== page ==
Date of Award


Degree Type


Degree Name

Doctor of Philosophy



Major Professor

Richard E. Aquila

Committee Members

Sheldon M. Cohen, Kathleen E. Bohstedt, Thomas E. Burman


This dissertation analyzes the doctrine of mind-body identity in Baruch Spinoza to discover if there is something in his metaphysical doctrine that is analogous to the way that Thomas Aquinas views the nature of the relationship between mind and body in human beings. The argument put forth in this work is that Aquinas’s hylomorphism, in which the human soul is the form of the human person, both bodily and mentally, is echoed in Spinoza’s doctrine of the conatus. No dependence upon Aquinas is implied in this comparative study, but merely the argument that the ways that Spinoza and Aquinas conceive of the mind-body relationship specifically, and human existence more broadly, have some very interesting parallels that have not been observed sufficiently by other interpretation of their work. Furthermore, it is a part of the purpose of this dissertation to suggest that the ways that Spinoza and Aquinas analyze the nature of human existence in the universe, especially organic existence, can provide helpful insights that could enrich contemporary philosophy as it tries to work, in conjunction with modern science, to understand the way that mind and body are present in human beings.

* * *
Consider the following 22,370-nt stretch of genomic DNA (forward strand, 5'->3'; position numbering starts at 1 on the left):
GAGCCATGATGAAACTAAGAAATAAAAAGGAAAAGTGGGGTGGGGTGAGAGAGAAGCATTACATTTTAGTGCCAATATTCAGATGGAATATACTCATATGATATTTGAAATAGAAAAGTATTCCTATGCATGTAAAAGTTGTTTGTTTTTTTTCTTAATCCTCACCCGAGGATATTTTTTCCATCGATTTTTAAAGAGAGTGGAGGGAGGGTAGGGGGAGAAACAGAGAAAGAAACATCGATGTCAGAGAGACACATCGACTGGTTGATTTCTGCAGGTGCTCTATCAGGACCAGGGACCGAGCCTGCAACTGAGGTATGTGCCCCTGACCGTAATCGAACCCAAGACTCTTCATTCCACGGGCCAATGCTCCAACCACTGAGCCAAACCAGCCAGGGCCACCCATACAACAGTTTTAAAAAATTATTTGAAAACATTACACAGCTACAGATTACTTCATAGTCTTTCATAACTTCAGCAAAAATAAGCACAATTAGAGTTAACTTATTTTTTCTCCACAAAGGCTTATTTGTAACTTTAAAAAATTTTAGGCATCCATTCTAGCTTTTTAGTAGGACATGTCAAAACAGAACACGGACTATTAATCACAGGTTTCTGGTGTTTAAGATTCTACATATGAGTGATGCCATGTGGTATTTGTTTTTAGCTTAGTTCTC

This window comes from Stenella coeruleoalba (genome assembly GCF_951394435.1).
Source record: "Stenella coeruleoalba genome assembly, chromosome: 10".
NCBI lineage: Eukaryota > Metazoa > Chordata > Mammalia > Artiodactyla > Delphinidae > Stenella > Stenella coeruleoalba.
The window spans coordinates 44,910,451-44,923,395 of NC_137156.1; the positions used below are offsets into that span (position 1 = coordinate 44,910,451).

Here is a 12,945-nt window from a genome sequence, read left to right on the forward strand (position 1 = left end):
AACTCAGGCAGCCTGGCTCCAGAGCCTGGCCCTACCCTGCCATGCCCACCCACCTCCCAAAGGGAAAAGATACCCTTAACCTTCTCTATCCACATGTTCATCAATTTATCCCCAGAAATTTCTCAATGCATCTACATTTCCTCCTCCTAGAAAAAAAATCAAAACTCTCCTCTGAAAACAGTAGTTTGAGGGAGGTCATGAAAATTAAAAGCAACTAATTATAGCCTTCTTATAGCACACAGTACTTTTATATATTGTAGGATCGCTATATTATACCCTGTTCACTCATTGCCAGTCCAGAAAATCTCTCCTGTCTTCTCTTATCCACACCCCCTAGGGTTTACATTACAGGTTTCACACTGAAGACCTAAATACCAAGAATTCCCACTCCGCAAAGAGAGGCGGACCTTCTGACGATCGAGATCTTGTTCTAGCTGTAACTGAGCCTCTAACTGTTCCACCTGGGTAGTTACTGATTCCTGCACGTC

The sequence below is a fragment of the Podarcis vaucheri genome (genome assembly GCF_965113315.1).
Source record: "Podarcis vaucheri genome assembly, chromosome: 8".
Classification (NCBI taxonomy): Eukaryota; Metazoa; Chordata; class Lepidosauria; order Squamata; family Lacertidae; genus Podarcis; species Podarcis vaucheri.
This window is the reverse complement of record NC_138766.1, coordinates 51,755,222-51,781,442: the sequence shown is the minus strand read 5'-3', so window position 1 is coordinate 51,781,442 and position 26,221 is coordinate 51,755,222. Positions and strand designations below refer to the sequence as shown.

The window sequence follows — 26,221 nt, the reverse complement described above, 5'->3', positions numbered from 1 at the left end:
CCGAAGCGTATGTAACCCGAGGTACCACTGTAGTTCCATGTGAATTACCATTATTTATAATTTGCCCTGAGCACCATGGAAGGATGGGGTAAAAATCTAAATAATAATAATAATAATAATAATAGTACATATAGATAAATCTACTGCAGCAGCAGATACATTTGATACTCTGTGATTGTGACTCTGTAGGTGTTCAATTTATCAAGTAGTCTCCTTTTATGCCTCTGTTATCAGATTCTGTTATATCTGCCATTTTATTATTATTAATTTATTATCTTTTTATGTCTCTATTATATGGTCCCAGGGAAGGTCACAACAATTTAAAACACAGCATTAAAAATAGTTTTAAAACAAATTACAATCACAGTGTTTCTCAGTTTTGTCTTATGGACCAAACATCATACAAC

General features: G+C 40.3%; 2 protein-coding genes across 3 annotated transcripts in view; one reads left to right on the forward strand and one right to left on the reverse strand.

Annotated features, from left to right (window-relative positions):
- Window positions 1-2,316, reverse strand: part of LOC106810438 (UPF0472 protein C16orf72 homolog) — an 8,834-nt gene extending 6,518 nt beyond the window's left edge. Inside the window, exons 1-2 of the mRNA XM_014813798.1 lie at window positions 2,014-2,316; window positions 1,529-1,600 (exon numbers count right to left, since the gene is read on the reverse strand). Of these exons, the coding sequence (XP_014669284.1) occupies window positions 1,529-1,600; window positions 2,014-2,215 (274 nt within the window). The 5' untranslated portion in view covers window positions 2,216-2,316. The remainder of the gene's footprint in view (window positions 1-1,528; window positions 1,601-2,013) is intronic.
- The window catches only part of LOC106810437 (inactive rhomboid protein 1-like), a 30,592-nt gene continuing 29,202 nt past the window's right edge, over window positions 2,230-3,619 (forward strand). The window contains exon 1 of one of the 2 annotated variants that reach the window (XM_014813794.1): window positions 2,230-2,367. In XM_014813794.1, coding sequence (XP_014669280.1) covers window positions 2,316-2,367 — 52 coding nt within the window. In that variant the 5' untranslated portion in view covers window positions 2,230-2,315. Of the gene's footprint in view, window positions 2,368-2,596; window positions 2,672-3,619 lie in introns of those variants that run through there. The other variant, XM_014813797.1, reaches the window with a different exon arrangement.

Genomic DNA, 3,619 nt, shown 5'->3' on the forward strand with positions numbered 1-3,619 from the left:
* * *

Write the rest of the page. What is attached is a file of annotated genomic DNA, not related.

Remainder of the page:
The study is divided into six chapters which provide the following steps in the argument. The first chapter introduces the problems related to the subject of mind and body in both Spinoza and Aquinas, establishing the parameters of the research. Chapter two looks at the Aristotelian background of hylomorphism and argues that it is still a philosophically respectable theory. Aquinas’s further development of the doctrine of hylomorphism beyond Aristotle’s own foundational theory is the focus of the third chapter. Chapter four turns to Aquinas’s discussion of the nature of mind and body identity. The next chapter deals substantively with Spinoza’s doctrine and in a preliminary way points to the affinity he has with Aquinas’s doctrine. Chapter six points explicitly to their similarities and shows how each of them argued for the immortality of the human “soul.” In this chapter, suggestions are made as to how Spinoza and Aquinas can be dialogue partners in contemporary philosophy of mind.

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